RMS Press Release - March 23, 2006 - New RMS View of U.S. Hurricane Activity Rates Increases Losses by 40% in Florida and Gulf Coast
Risk Management Solutions (RMS) today announced that increases to hurricane landfall frequencies in the company's U.S. hurricane model will increase modeled annualized insurance losses by 40% on average across the Gulf Coast, Florida, and the Southeast, and by 25-30% in the Mid-Atlantic and Northeast coastal regions relative to those derived using long-term 1900-2005 historical average hurricane frequencies.
This new view of risk is driven by an increase of more than 30% in the modeled frequency of major (Saffir-Simpson Category 3-5) hurricanes making landfall in the U.S. to account for current elevated levels of hurricane activity in the Atlantic basin that are expected to persist for at least the next five years. When compared with a pre-2004 historical baseline, as has been previously employed for quantifying insurance risk, the increases in modeled annualized losses are closer to 50% in the Gulf, Florida, and the Southeast.
The increased frequency and intensity of hurricane activity in the Atlantic Ocean Basin, as observed since 1995, are driven by higher sea surface temperatures in the tropical North Atlantic and by associated changes in atmospheric circulation. These warmer temperatures are expected to translate into a continuation of high activity in the basin, leading to a greater potential for hurricanes to make landfall at higher intensities over the next five years.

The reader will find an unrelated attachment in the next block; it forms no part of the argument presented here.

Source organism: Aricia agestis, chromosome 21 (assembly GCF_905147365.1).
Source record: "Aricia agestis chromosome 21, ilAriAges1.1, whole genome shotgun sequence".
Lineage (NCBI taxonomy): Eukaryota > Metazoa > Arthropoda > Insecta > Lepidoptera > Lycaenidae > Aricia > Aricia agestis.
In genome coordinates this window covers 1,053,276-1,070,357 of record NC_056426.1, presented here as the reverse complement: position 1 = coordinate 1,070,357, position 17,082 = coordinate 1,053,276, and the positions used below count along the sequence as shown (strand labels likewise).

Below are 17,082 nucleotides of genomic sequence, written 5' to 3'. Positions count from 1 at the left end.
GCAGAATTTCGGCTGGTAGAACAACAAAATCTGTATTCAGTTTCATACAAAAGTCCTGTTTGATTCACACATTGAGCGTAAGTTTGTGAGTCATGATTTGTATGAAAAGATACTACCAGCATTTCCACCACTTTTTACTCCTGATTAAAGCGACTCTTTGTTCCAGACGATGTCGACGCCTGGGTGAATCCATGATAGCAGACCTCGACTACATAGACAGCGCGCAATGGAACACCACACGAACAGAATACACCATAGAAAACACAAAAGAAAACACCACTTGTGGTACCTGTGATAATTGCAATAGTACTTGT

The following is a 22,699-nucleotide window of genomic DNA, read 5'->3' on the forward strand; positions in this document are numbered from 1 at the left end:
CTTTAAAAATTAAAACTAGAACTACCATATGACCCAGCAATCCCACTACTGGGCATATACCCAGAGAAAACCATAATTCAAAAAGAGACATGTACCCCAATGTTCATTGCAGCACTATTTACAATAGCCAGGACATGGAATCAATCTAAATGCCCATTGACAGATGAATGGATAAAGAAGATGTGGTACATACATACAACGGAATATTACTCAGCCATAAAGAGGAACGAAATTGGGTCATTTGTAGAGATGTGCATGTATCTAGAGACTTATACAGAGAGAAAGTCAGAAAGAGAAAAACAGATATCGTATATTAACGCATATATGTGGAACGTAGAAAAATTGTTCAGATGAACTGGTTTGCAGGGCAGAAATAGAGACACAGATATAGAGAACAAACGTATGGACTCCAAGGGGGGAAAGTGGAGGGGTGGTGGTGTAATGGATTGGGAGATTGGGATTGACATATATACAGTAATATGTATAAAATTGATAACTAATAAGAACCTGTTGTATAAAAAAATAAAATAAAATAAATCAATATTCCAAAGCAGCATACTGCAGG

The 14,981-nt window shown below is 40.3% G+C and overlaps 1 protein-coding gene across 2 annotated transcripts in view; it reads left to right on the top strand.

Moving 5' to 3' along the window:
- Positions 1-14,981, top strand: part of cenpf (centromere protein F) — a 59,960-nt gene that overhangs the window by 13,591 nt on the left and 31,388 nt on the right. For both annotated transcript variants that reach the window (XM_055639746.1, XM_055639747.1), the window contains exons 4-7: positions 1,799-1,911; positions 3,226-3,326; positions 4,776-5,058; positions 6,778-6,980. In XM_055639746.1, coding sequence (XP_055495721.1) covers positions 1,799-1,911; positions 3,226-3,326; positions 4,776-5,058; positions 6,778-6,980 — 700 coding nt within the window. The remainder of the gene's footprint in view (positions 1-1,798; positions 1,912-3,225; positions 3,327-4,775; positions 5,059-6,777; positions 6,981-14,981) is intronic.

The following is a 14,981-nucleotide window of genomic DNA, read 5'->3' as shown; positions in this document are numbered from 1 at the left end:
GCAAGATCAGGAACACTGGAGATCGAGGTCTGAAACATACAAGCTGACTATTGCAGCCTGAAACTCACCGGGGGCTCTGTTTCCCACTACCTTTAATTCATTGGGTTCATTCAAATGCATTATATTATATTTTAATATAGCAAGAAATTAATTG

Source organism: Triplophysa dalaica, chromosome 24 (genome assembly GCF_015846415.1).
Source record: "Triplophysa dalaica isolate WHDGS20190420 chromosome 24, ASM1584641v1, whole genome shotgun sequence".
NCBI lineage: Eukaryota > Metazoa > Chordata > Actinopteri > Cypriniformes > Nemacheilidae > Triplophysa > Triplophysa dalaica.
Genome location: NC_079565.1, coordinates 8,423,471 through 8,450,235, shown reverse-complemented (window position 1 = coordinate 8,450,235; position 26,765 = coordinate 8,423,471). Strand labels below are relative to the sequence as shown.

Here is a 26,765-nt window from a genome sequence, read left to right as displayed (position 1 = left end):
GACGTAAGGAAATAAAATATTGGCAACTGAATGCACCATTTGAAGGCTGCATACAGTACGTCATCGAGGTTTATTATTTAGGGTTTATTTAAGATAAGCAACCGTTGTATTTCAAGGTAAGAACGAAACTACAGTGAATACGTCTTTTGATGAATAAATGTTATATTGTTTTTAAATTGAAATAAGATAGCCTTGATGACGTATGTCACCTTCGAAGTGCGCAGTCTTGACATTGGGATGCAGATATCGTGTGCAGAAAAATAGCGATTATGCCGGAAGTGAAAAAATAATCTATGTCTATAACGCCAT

That paper is found here. This sentiment was riding high in the wake of the well-publicized Webster et al. publication in Science, which was published in 2005, just weeks after hurricane Katrina had ravaged New Orleans.
That's one piece of the set. It gets a bit messier from here for a second piece, as it wades into another climate war battle front. The main author of the above, dr. Muir-Wood, chief research officer at RMS, also released a white paper at a 2006 conference in Germany, arguing that there is already a 2% increase in normalized losses for the period associated with increased global temperatures.
This publication, while not part of the official science literature and thus not having passed through independent peer-review, was included in the 2007 IPCC Fourth Assessment Report (Working Group II), was prominently referenced there and formed the single foundation of the argumentation that normalised catastrophe loss was on the increase with 2%. Note that for this particular IPCC chapter, Muir-Wood has been credited as a contributing author. The relevant excerpt:
A previous normalisation of losses, undertaken for U.S. hurricanes by Pielke and Landsea